“Fresh off confirming plans for a shared Transformers universe, Hasbro has now revealed that it is working with IDW Publishing to craft an all-female Transformers team.
The news broke via USA Today that the team will consist of six new female Autobots who join to form new “Combiner” character, Victorion. Expect the group to appear first in comics with July’s Transformers: Combiner Hunters miniseries, with Hasbro debuting a toy line sometime later this year…”
“Vin Diesel still recalls the bad old days of street-race apartheid. In 2001, his breakthrough movie, The Fast and the Furious, powered into multiplexes featuring separate but equal factions of outlaw hot-rodders from across the racial divide—glowering Latino gearheads, African-American wheelmen with cornrowed hair, a pack of Asian “tuners” known as the Little Saigon crew—all competing for drag-strip primacy in late-night L.A.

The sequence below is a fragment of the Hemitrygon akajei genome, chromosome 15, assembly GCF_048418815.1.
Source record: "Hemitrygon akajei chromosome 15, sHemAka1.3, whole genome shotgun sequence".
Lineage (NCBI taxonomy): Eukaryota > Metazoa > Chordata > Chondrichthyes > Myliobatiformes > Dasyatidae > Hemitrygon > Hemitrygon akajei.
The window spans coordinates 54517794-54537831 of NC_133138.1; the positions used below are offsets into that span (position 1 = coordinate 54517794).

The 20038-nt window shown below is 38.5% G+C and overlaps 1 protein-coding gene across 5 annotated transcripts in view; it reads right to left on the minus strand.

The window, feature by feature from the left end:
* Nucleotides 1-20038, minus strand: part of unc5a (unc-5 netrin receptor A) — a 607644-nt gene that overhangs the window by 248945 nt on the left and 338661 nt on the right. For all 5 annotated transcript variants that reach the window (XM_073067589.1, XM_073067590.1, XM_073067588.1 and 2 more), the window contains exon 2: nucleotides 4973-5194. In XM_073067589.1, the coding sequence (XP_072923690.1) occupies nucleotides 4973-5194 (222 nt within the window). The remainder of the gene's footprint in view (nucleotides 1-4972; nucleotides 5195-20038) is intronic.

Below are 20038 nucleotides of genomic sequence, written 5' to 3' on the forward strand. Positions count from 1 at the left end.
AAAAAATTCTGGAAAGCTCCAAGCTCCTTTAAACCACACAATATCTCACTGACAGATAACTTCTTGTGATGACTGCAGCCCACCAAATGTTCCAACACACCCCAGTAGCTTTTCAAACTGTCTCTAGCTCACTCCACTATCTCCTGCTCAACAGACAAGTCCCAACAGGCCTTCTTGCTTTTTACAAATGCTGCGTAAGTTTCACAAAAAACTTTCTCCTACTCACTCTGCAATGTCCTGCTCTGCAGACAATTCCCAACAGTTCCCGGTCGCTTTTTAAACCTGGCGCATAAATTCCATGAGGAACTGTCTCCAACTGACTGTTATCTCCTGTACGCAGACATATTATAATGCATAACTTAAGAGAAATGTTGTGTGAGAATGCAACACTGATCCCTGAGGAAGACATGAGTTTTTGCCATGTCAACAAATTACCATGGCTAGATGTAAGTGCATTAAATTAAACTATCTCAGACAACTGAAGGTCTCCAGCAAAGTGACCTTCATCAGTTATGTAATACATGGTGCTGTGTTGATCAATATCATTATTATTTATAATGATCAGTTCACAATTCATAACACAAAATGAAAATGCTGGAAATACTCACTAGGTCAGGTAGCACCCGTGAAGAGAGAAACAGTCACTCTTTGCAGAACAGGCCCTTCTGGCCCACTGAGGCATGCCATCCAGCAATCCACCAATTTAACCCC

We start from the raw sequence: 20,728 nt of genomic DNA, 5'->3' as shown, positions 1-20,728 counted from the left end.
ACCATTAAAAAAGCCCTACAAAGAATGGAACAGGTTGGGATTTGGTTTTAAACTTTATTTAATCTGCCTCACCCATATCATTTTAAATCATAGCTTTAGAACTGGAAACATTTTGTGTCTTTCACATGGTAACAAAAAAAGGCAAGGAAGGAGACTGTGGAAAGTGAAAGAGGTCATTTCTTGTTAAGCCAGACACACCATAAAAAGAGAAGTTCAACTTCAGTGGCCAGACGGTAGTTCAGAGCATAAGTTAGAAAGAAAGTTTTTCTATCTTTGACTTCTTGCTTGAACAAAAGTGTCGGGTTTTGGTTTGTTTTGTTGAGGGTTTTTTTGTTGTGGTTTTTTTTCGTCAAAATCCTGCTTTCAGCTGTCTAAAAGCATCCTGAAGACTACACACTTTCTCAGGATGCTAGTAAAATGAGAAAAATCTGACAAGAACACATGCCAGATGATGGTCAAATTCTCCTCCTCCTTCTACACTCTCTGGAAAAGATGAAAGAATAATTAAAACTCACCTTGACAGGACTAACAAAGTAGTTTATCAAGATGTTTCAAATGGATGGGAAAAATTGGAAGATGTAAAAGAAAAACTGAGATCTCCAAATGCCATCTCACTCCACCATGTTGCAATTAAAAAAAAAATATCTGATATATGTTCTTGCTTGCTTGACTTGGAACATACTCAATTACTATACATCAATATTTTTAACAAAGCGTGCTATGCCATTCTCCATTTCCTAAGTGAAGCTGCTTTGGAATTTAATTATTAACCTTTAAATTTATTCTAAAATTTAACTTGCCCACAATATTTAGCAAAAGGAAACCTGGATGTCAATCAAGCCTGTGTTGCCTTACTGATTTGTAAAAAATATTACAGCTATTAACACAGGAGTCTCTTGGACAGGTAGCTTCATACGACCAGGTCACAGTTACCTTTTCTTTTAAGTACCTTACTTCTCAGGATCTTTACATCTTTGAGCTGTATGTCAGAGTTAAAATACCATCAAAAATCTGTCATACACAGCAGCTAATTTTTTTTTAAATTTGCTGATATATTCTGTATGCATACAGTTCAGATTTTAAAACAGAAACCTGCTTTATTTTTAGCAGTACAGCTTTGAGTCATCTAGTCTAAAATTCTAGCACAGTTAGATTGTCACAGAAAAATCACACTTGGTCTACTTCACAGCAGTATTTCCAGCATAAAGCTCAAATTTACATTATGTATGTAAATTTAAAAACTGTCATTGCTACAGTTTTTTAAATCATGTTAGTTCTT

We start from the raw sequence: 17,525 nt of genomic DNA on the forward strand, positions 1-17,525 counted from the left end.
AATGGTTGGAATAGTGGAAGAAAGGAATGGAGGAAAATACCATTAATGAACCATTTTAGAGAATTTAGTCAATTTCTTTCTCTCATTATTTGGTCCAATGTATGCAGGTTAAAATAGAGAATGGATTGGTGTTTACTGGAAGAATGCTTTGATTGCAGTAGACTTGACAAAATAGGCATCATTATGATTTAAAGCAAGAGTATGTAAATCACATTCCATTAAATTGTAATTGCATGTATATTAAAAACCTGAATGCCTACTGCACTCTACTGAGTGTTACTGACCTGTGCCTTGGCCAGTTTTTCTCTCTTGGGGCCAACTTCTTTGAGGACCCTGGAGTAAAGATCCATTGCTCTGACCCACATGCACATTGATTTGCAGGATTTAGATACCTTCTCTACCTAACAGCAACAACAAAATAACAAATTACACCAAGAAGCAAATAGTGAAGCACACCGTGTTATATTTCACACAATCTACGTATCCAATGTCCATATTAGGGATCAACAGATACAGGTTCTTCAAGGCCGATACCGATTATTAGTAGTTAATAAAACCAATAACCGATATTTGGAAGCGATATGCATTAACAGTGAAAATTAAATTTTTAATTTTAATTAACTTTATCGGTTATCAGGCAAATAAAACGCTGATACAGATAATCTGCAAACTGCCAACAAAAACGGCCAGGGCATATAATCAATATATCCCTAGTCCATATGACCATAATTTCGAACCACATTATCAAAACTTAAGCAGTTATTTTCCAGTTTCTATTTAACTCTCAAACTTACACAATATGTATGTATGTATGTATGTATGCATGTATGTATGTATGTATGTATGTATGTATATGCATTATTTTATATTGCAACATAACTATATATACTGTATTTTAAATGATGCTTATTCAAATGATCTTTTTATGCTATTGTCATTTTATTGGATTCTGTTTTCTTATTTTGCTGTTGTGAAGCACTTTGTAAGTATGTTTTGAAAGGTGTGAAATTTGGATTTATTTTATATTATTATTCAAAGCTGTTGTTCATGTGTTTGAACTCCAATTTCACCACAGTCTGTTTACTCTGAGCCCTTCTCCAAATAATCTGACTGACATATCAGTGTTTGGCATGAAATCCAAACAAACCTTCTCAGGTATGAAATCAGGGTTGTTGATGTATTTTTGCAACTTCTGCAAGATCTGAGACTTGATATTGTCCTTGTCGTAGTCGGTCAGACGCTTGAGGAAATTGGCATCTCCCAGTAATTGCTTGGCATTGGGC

“There were cliques not totally unlike The Warriors or other gang movies,” says Diesel. “It was segregated in its own way while still trying to incorporate a multicultural theme.”
But over the franchise’s transformation into one of the highest-grossing series of all time, boundary lines of turf and skin color have become increasingly blurred. By the fourth installment, 2009’s Fast & Furious, members of those factions had banded together to form a United Nations-like “family” of scofflaw speed demons, including an ass-kicking Latina (Michelle Rodriguez), a Korean-American cool guy (Sung Kang), a golden-boy cop-turned-criminal (Paul Walker), and Diesel’s own ethnically ambiguous, chrome-domed dragster Dom Toretto.
At last, here was a cast that reflected the reality of our country’s racial makeup: 37 percent of Americans now identify as nonwhite, and the U.S. Census Bureau projects a “majority-minority” population in 2043. The importance of the Furiousmovies’ multiethnic ethos is not lost on Diesel, who is gearing up for Furious 7, in theaters April 3.
“It doesn’t matter what nationality you are. As a member of the audience, you realize you can be a member of that ‘family,’” he says. “That’s the beautiful thing about how the franchise has evolved…”